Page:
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Breaking Glass

Glassworks' president says her town has 'never been hotter than it is right now'

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Stacey Schlosser of Glassworks Studio literally breaks glass.
Stacey Schlosser of Glassworks Studio literally breaks glass. - ()

Stacey Schlosser has spent 12 years literally breaking glass.

As the creator of Glassworks Studio in Morristown — the first and largest public glass fusing studio — Schlosser has more than doubled her revenue since opening.

And that’s exactly where Schlosser wants her small business to be.

“Glass fusing is so accessible, yet nobody else had ever thought to do it,” she said.

Schlosser was inspired to start her own business in 2002 after attending a walk-in workshop at the Corning Museum of Glass in New York.

“The more people get tired of looking at their screens every day, the more people will want to make something with their hands,” Schlosser said.

“Your world becomes as big as your project — it’s an enormous escape from everything.”

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Situated right on South Street, Schlosser says Morristown has been a great place to do business — especially now.

“In the 30 years that I’ve known the town, it’s never been hotter than it is right now,” Schlosser said.

And with the holidays coming up, Schlosser expects to see more visitors.

“People are getting tired of buying manufactured items,” Schlosser said. “As sustainability becomes more of an issue, people value homemade items.”

Visit www.umakeglass.com for more information on Glassworks Studio, and please enjoy our Q&A with President Stacey Schlosser:

NJBIZ: What do you love most about your job as the president of Glassworks Studio?

Stacey Schlosser: What I love most about my job is the diversity of tasks and seeing the unbelievable creative genius of my customers.

NJBIZ: Where did you work previously?

SS: I taught at The Montessori Children's Academy and left to have children. I then worked as a stay-at-home mom, but could not live any longer without a job outside the home. So I went to work for Abraham & Straus in the buying department, but left because the corporate structure did not work with my independent nature.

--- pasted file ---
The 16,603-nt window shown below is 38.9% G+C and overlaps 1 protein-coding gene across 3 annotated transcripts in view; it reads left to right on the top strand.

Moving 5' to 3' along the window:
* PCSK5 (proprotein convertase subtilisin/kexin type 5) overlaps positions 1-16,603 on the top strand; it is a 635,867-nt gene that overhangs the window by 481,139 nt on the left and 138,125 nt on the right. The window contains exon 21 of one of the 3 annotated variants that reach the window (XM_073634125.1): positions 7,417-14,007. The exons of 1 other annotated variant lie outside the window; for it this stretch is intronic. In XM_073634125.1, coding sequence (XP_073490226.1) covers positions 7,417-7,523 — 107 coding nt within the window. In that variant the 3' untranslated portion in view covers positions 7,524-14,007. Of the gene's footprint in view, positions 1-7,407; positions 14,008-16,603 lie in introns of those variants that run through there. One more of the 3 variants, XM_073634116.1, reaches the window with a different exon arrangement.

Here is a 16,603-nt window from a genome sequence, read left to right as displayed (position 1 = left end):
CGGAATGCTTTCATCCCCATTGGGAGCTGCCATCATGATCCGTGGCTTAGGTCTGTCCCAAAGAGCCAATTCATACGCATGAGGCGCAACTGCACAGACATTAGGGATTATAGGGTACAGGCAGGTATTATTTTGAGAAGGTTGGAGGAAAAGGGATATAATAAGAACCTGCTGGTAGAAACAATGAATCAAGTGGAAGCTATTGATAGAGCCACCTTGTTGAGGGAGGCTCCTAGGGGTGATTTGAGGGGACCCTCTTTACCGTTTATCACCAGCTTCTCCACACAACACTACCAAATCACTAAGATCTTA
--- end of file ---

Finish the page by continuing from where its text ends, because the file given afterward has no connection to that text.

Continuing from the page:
NJBIZ:Where did you receive your education, and what was your focus?

SS: I received my Bachelor of Science in 1985 from Ithaca College. I had a self-designed major in Corporate Training and Development.

NJBIZ:What has been your worst experience as a woman at work?

SS: When I tried to sell the franchise concept to the manufacturer of our glass product, I was treated like a silly child.

NJBIZ:Yikes — how about the best?

SS: Gaining the respect and support of my community based on my work, efforts and competence.

NJBIZ:What is the best advice you can give regarding work/life balance?

SS: Find your balance at each stage — do not wait for your life to change. It all works better once you give a bit to each of your priorities.

NJBIZ:Do aspects of your job carry into your personal interests and hobbies?

SS: My interest in sustainability crosses over every aspect of my life. Once you get bitten by the “sustainability bug,” it informs every decision in all areas of your life.

NJBIZ:What’s one thing about you that your co-workers would be surprised to hear?

SS: I was written up in Forbes magazine as a promising college student.

NJBIZ:What are your short- and long-term business goals?

SS: I’d like to ready the business to be sold in five to eight years. And my long-term goal is to parlay my interest in sustainability into a post-retirement career.

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Write to the Editorial Department at editorial@njbiz.com

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